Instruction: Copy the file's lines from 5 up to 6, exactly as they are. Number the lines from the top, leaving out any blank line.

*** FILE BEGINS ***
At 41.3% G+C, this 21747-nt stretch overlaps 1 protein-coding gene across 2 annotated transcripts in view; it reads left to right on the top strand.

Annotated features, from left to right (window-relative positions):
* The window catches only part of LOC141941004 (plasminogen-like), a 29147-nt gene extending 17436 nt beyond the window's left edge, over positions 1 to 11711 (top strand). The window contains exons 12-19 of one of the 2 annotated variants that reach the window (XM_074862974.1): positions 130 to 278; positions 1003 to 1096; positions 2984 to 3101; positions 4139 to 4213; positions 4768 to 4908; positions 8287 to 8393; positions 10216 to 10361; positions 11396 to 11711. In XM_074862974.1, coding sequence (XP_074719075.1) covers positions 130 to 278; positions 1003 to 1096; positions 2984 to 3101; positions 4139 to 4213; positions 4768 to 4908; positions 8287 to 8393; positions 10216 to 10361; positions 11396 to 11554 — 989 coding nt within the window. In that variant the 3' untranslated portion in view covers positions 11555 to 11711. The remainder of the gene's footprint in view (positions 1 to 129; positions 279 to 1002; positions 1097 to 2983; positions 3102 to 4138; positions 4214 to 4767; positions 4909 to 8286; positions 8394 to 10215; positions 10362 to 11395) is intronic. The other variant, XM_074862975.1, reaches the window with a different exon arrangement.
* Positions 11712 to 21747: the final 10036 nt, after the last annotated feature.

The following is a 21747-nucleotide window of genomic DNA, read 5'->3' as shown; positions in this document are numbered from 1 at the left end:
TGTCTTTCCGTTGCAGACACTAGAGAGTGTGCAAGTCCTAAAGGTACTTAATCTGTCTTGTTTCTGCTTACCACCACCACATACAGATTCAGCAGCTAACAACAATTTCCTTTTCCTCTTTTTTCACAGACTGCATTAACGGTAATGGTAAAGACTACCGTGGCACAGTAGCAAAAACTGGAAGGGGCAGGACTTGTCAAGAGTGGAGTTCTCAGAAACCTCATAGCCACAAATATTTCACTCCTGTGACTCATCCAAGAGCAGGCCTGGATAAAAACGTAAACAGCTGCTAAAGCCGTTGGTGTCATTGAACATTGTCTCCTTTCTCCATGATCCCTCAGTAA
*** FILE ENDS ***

The following is a 21747-nucleotide window of genomic DNA, read 5'->3' as shown; positions in this document are numbered from 1 at the left end:
TGTCTTTCCGTTGCAGACACTAGAGAGTGTGCAAGTCCTAAAGGTACTTAATCTGTCTTGTTTCTGCTTACCACCACCACATACAGATTCAGCAGCTAACAACAATTTCCTTTTCCTCTTTTTTCACAGACTGCATTAACGGTAATGGTAAAGACTACCGTGGCACAGTAGCAAAAACTGGAAGGGGCAGGACTTGTCAAGAGTGGAGTTCTCAGAAACCTCATAGCCACAAATATTTCACTCCTGTGACTCATCCAAGAGCAGGCCTGGATAAAAACGTAAACAGCTGCTAAAGCCGTTGGTGTCATTGAACATTGTCTCCTTTCTCCATGATCCCTCAGTAA